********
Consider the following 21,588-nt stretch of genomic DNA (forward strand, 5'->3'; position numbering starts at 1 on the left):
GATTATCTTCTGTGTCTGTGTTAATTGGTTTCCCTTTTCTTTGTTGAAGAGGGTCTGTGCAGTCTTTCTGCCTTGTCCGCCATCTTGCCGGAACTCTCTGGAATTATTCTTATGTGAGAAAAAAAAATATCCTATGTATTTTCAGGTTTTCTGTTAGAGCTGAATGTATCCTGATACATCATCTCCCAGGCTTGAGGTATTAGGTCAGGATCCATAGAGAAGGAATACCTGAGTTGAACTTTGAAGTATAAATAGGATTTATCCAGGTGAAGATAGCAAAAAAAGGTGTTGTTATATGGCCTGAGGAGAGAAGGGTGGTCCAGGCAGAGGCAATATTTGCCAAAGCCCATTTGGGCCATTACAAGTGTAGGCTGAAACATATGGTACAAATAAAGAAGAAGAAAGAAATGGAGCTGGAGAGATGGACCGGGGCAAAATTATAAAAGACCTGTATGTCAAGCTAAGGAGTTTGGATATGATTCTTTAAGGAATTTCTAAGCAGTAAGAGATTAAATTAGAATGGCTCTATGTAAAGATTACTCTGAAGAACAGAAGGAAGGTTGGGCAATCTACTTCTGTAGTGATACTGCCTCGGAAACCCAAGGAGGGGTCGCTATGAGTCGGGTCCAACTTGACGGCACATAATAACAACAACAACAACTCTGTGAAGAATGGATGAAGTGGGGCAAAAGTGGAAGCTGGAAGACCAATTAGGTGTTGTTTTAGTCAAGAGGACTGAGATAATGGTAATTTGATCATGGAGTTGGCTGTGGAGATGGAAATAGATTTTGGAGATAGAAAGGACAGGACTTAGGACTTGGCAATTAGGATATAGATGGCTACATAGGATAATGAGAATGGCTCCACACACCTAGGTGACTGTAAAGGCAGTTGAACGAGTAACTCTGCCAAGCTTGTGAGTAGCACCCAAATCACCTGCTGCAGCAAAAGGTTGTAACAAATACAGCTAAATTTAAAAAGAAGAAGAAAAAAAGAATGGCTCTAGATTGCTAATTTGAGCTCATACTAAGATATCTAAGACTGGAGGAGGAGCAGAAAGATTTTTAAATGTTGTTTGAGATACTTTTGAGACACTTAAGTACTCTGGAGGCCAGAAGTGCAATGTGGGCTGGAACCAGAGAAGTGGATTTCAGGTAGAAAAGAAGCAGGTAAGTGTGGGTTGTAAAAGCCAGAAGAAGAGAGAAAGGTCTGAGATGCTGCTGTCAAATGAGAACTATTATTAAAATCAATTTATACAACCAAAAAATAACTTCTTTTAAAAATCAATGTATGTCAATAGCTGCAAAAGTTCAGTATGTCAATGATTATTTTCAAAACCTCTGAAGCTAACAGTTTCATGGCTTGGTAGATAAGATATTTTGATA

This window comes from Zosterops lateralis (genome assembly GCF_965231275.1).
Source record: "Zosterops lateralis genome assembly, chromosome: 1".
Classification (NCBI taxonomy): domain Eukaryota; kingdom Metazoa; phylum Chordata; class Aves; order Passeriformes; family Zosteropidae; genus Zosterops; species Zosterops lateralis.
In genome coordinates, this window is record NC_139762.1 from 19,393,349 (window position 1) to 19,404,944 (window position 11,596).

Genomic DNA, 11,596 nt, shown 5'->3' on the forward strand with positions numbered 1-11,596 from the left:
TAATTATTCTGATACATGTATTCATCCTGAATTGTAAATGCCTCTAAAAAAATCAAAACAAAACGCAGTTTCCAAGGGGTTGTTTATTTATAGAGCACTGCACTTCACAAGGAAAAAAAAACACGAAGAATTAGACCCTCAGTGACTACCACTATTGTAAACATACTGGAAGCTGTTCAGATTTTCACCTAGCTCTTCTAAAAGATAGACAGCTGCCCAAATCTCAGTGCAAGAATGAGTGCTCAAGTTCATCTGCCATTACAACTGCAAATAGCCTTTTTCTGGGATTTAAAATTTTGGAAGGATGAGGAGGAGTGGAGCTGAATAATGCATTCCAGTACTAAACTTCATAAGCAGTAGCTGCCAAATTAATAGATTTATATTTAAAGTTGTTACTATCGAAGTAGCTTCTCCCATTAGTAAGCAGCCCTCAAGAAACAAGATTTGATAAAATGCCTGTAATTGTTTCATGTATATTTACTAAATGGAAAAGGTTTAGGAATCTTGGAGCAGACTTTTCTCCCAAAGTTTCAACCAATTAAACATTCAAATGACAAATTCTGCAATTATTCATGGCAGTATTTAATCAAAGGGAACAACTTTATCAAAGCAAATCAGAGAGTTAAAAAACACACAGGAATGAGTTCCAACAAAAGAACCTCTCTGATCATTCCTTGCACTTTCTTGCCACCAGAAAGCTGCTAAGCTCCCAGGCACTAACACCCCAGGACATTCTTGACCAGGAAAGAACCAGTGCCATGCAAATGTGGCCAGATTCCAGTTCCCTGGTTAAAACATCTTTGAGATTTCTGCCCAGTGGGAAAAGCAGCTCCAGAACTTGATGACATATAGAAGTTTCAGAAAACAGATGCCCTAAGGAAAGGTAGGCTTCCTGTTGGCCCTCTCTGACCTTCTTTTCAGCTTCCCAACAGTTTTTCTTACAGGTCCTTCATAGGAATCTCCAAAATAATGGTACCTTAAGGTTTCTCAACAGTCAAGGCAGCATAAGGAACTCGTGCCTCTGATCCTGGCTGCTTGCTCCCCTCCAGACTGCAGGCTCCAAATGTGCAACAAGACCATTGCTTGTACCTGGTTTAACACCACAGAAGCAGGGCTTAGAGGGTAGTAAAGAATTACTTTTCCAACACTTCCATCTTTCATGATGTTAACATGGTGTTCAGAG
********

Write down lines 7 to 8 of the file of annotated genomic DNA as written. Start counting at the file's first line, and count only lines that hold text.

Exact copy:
Genomic DNA, 11,596 nt, shown 5'->3' on the forward strand with positions numbered 1-11,596 from the left:
TAATTATTCTGATACATGTATTCATCCTGAATTGTAAATGCCTCTAAAAAAATCAAAACAAAACGCAGTTTCCAAGGGGTTGTTTATTTATAGAGCACTGCACTTCACAAGGAAAAAAAAACACGAAGAATTAGACCCTCAGTGACTACCACTATTGTAAACATACTGGAAGCTGTTCAGATTTTCACCTAGCTCTTCTAAAAGATAGACAGCTGCCCAAATCTCAGTGCAAGAATGAGTGCTCAAGTTCATCTGCCATTACAACTGCAAATAGCCTTTTTCTGGGATTTAAAATTTTGGAAGGATGAGGAGGAGTGGAGCTGAATAATGCATTCCAGTACTAAACTTCATAAGCAGTAGCTGCCAAATTAATAGATTTATATTTAAAGTTGTTACTATCGAAGTAGCTTCTCCCATTAGTAAGCAGCCCTCAAGAAACAAGATTTGATAAAATGCCTGTAATTGTTTCATGTATATTTACTAAATGGAAAAGGTTTAGGAATCTTGGAGCAGACTTTTCTCCCAAAGTTTCAACCAATTAAACATTCAAATGACAAATTCTGCAATTATTCATGGCAGTATTTAATCAAAGGGAACAACTTTATCAAAGCAAATCAGAGAGTTAAAAAACACACAGGAATGAGTTCCAACAAAAGAACCTCTCTGATCATTCCTTGCACTTTCTTGCCACCAGAAAGCTGCTAAGCTCCCAGGCACTAACACCCCAGGACATTCTTGACCAGGAAAGAACCAGTGCCATGCAAATGTGGCCAGATTCCAGTTCCCTGGTTAAAACATCTTTGAGATTTCTGCCCAGTGGGAAAAGCAGCTCCAGAACTTGATGACATATAGAAGTTTCAGAAAACAGATGCCCTAAGGAAAGGTAGGCTTCCTGTTGGCCCTCTCTGACCTTCTTTTCAGCTTCCCAACAGTTTTTCTTACAGGTCCTTCATAGGAATCTCCAAAATAATGGTACCTTAAGGTTTCTCAACAGTCAAGGCAGCATAAGGAACTCGTGCCTCTGATCCTGGCTGCTTGCTCCCCTCCAGACTGCAGGCTCCAAATGTGCAACAAGACCATTGCTTGTACCTGGTTTAACACCACAGAAGCAGGGCTTAGAGGGTAGTAAAGAATTACTTTTCCAACACTTCCATCTTTCATGATGTTAACATGGTGTTCAGAG